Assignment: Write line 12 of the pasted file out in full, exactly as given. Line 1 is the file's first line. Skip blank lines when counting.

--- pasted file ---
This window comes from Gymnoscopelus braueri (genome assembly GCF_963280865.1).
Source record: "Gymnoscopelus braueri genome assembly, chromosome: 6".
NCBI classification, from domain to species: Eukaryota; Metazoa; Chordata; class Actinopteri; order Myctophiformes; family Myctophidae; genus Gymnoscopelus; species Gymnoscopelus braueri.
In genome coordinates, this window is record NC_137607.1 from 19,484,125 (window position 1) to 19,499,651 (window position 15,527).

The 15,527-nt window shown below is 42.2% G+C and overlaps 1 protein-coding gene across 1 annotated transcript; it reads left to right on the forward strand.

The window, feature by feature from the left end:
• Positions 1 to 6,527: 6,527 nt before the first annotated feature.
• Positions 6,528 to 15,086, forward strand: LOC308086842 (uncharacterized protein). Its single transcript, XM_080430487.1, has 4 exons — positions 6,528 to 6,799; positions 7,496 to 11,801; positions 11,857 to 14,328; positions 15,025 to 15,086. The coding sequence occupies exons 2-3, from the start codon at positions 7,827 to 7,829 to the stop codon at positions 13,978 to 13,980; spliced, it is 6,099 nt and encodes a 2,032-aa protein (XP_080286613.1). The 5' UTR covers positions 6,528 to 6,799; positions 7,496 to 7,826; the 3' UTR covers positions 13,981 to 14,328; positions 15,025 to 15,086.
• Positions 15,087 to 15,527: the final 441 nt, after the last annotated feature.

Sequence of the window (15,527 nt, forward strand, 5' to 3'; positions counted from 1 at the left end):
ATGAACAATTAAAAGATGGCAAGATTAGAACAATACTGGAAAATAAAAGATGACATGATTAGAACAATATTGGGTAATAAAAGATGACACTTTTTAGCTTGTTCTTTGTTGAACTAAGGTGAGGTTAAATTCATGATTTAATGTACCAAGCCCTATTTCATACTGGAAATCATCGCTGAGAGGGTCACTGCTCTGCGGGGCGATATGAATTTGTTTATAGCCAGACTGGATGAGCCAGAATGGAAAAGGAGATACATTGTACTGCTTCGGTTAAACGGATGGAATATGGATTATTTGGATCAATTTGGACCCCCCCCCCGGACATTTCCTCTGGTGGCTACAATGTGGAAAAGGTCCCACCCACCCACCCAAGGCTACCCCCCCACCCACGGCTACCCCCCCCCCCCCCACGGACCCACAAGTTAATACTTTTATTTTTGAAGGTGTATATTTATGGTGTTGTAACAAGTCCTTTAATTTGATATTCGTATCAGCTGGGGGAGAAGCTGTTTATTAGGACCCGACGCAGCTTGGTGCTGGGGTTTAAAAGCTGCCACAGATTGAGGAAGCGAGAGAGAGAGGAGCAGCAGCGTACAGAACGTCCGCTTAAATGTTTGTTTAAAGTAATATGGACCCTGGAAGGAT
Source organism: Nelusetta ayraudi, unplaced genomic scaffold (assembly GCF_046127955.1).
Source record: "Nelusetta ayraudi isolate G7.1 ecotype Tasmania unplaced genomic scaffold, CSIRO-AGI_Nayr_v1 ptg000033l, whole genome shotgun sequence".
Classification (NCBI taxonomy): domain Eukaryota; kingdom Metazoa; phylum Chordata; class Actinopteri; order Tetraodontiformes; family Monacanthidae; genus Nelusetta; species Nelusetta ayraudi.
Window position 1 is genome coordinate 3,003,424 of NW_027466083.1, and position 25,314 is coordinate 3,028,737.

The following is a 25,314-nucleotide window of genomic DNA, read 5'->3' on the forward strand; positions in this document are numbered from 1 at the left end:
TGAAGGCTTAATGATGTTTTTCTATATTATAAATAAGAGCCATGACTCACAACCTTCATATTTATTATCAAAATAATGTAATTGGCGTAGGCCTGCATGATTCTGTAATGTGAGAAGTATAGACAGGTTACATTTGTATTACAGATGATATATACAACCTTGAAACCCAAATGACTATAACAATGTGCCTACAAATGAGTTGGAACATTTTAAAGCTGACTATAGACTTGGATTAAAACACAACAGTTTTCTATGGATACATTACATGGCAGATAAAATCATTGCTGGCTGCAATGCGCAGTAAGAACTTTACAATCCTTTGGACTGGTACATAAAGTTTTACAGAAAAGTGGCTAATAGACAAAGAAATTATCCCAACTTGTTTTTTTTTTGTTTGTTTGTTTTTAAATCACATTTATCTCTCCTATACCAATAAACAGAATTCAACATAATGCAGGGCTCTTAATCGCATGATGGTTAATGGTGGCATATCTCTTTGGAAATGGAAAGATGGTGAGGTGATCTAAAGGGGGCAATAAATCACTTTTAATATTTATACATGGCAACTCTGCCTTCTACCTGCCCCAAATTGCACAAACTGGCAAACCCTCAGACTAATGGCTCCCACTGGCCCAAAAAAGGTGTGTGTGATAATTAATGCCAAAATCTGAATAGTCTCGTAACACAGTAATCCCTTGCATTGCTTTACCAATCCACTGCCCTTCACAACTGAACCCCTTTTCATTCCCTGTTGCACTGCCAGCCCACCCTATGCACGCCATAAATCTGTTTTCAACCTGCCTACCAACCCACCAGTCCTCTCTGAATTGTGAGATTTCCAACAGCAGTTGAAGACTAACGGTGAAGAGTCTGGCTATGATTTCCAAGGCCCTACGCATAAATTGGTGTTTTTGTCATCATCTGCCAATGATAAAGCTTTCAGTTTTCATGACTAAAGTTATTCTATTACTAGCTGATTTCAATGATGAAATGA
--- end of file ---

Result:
Source organism: Nelusetta ayraudi, unplaced genomic scaffold (assembly GCF_046127955.1).